Crack Shack investor Savory adds Detroit-style pizza restaurant Via 313 to portfolio

The growing pizzeria concept from Austin, Texas will add more than a dozen new units over the next 24 months with Savory investment

While living in Texas, Brandon and Zane Hunt yearned for pizza that reminded them of their Detroit upbringing. So the two brothers launched Via 313 in a trailer in Austin, Texas nine years ago. The concept was the first pizzeria outside of their hometown to hawk so-called “Detroit-style” pizza.

“It simply didn’t exist,” Zane Hunt said.

Today, the brothers have created a huge following for their beloved rectangular pizzas, a style that has become a fast-moving trend in the U.S. over the last few years.

Via 313 has since grown to two trailers and three brick-and-mortar locations in Texas. The emerging brand generates annual sales of more than $12 million.

Taking note is Savory, a $100 million growth fund and new division of Salt Lake City-based Mercato Partners. Savory announced plans Tuesday to invest and grow the brand to more than a dozen new locations over the next 24 months.

This is Savory’s second investment in less than a month. In late September, Savory, led by Andrew Smith, said it would grow San Diego-based The Crack Shack into at least 50 units.

Savory said Via 313 locations will start emerging in states outside the Austin, Texas market in the next year.

“I grew up in Chicago and have always had an affinity for pizza,” Smith, the fund’s managing director, said in a statement. “Despite the crowded fast-casual pizza industry, I believe there is a large hole in the market for the nostalgic pizza experience I grew up on.”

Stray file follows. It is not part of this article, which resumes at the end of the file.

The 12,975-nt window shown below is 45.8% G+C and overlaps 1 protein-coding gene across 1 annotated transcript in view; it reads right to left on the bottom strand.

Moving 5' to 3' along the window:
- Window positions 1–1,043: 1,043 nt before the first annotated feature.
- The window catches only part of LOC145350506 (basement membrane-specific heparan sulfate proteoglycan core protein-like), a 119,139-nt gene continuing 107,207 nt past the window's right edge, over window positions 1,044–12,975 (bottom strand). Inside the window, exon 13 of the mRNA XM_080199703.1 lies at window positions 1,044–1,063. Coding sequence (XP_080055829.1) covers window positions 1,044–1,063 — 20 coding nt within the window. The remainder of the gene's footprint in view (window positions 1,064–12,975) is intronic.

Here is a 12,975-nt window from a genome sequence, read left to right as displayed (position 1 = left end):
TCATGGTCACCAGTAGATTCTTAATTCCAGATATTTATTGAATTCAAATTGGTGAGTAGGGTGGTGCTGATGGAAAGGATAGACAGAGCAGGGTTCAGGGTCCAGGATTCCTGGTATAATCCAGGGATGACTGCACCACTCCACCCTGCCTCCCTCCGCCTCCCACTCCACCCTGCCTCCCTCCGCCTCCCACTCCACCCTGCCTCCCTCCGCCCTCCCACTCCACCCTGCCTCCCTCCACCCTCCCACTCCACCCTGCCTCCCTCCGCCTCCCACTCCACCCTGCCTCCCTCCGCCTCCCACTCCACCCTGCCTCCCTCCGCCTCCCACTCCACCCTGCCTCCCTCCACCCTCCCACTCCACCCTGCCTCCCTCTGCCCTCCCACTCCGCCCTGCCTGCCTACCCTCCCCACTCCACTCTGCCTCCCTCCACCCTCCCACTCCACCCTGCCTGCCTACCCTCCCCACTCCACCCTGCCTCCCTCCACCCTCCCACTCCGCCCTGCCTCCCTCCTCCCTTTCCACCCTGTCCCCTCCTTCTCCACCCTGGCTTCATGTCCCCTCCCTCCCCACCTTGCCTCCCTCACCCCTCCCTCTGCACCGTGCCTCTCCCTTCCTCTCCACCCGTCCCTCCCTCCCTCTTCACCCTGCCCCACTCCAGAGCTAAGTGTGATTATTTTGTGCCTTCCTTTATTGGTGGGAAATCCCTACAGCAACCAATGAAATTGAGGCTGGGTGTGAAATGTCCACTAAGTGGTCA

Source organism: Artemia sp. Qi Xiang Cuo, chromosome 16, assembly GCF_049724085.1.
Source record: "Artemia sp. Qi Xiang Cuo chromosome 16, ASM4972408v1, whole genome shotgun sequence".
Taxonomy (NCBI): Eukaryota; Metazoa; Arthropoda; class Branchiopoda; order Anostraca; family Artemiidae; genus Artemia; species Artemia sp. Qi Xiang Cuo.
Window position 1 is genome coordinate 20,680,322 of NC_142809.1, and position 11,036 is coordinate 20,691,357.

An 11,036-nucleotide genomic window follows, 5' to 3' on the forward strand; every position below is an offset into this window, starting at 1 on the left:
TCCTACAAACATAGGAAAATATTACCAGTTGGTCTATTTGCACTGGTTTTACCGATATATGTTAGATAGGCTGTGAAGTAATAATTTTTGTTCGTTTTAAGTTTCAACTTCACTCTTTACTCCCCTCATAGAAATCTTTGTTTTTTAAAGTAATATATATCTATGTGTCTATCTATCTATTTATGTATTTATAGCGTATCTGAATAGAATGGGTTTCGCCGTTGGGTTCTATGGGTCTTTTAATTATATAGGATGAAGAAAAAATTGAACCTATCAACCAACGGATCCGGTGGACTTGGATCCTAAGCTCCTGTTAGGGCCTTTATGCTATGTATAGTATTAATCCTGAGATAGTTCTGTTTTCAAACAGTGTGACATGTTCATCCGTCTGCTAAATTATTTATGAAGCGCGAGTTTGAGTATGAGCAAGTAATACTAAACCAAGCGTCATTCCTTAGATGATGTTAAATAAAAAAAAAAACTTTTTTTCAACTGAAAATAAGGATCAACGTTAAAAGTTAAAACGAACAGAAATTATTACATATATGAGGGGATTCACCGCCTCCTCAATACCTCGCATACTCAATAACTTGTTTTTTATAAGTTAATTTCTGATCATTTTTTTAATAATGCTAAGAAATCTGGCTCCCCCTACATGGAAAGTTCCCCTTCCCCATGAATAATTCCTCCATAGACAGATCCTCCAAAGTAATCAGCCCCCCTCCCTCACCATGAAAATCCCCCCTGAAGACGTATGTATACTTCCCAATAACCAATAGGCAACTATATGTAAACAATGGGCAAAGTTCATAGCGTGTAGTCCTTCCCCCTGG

After meeting the Hunt brothers, Smith said he opened eyes “to the amazing and creative Detroit-style pizza heritage.”

“By combining all of our collective experience, we have an opportunity to lead out on this segment of Detroit-style pizza,” he said.

Savory, which was formed earlier this year, is focused on growing upscale fast-casual brands. But unlike other private equity firms, Savory doesn’t plan to invest and walk away or install new leadership.

The fund’s investment comes with leadership guidance from industry veterans like Smith, former CEO of Four Foods Group.

His team will assist emerging brands with real estate selection and negotiation, leadership training and development, supply chain/procurement, human resources, accounting, strategic financial planning, facilities management and sales and marketing.

“The management team at Savory has a deep understanding of our industry and a clear plan for where we need to go next,” Brandon Hunt, co-founder of Via 313, said in a statement. “Taking these next steps together will allow Zane and me to focus on improving our passion for the best Detroit-style pizza and finding the most interesting and exciting flavors from across the country.”

Via 313’s average check is $20 for carryout and $35 for dine-in customers. Pizzas come in three different sizes: 8 by 10 inches; 10 b y 14 inches; and a 12-inch bar style pizza.

When the pandemic hit, the dining rooms at the brand’s brick and mortar spaces became carryout spaces, Brandon Hunt told Nation’s Restaurant News.

“We also redesigned our website for easier online ordering. Our neighborhood spots have held steady but our downtown locations have seen trends decline with the loss of tourism and office jobs,” Hunt said. “I think we have fared well because as spending has pulled back for most households when families do spend, they want to make it more special or a bigger deal than a value-driven pizza. We provide that.”

Savory’s current portfolio includes The Crack Shack, Mo’ Bettahs, R&R BBQ and Swig. Savory’s brands have more than 45 current sites in development, the company said.

Contact Nancy Luna at nancy.luna@informa.com

Follow her on Twitter: @fastfoodmaven